It concluded:

The Constitution, the common law, and the Court's cases confirm what common sense tells us: People may protect their pensions. "Courts," the majority surmises, "sometimes make standing law more complicated than it needs to be." Ante, at 8. Indeed. Only by overruling, ignoring, or misstating centuries of law could the Court hold that the Constitution requires beneficiaries to watch idly as their supposed fiduciaries misappropriate their pension funds. I respectfully dissent.

One reason this case is potentially significant is because it represents one of the more serious standing cases to reach the Court since the death of Justice Scalia, who was quite the standing hawk. The Court's refusal to find or expand an exception to Article III's injury requirement in ERISA or trust principles suggests that the Court still has five justices on the Court who would like to keep a tight leash on Article III. If so, it will be interesting to see how the Court handles the aggressive standing claims in the Texas ACA case, among other cases. After all, the plaintiffs in that case—like the plaintiffs here—suffer the same financial injury whether they win or lose: absolutely nothing.

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  1. Ignoring the Article III issues themselves, I think the majority of the Court just basically called the lawyers for the plaintiffs ambulance-chasing shysters.

    1. Exactly…..

  2. If the solvency of a plan is threatened due to mismanagement, then isn’t Kavanaugh’s assertion that

    If Thole and Smith were to lose this lawsuit, they would still receive the exact same monthly benefits that they are already slated to receive, not a penny less.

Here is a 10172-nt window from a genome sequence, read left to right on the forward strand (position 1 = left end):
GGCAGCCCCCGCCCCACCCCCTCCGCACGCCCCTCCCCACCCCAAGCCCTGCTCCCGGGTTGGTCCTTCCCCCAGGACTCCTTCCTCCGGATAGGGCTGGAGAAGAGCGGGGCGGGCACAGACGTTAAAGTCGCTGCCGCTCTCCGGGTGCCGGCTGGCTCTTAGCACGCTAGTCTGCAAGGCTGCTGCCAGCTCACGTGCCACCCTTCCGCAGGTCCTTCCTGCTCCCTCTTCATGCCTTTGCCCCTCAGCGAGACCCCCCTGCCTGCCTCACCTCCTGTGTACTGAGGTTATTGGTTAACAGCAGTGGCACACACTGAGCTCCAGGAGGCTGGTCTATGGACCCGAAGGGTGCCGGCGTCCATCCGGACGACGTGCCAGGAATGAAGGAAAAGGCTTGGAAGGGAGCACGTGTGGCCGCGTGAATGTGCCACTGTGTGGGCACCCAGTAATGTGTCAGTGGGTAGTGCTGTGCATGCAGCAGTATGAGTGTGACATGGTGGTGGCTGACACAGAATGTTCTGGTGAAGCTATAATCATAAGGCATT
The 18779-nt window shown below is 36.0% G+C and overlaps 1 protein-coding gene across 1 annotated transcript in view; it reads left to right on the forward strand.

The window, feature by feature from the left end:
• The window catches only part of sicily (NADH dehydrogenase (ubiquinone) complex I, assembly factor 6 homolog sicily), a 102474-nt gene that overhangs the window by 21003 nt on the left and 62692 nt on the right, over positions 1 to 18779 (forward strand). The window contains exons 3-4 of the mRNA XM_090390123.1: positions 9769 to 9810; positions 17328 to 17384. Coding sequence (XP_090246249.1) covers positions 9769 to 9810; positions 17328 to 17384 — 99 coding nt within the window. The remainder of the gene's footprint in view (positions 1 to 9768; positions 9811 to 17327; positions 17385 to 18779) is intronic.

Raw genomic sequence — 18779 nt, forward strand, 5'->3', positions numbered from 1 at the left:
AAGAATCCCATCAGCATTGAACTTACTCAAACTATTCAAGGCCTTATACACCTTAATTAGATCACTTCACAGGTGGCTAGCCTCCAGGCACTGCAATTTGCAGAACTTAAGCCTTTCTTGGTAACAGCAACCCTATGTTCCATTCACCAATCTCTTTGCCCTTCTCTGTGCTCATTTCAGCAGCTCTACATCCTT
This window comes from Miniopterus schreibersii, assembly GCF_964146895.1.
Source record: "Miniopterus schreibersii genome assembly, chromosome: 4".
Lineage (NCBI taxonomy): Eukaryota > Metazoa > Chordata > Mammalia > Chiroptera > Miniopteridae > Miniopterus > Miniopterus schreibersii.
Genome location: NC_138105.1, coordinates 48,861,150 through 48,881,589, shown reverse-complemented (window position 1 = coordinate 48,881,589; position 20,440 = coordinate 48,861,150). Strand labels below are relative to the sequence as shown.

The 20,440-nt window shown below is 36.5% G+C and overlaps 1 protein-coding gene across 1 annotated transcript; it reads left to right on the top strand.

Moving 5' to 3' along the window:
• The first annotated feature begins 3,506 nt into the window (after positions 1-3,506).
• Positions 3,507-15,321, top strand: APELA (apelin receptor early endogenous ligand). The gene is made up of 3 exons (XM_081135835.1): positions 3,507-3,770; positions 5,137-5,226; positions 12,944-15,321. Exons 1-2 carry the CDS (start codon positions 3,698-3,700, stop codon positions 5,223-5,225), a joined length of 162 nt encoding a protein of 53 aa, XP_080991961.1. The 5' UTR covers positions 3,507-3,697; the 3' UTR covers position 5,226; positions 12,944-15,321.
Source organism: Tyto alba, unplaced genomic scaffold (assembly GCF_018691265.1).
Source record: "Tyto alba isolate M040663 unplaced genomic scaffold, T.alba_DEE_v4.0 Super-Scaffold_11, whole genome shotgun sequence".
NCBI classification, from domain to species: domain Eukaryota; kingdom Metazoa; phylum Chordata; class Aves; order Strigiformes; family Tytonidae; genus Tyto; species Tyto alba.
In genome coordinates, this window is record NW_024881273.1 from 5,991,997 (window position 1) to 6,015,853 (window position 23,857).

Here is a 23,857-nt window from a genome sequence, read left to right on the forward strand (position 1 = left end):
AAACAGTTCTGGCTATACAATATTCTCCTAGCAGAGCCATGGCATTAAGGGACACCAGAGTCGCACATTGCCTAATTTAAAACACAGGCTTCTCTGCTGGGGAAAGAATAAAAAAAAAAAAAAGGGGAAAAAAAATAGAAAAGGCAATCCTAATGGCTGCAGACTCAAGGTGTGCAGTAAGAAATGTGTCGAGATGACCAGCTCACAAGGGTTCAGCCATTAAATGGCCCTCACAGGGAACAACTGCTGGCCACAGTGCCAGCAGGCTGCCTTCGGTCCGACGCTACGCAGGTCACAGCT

obviously wrong? Or am I missing something?

    1. Yes, it would seem that Kavanaugh has undertaken to predict the future, which is rarely a certain thing. If the bank were slapped hard against the side of their head now, might not the Ps future interests be more secure?

      1. Sotomayer and you two, and the plaintiffs, are also predicting the future: that things are going to fall apart at some undetermined time.

        1. The plaintiffs’ amici assert that defined-benefit plan participants have standing to sue if the plan’s mismanagement was so egregious that it substantially increased the risk that the plan and the employer would fail and be unable to pay the participants’ future benefits. The plaintiffs do not assert that theory of standing here, nor did their complaint allege that level of mismanagement. Pp. 2–8.

        2. Well, there’s predicting the future, and then there’s doing arithmetic. It’s quite possible to look at a pension plan’s assets and determine whether there is a significant risk that the plan will be unable to meet its obligations. There are actually people who make a living doing that sort of calculation.

          It does seem to me that if the plan gets to that point participants ought to have standing to sue. Should they really have to wait until they’re 75 years old and can’t pay the rent to bring a lawsuit that will take years to resolve?

          I don’t think so.

          In fact, the opinion at least suggests that the matter would be different under those circumstances.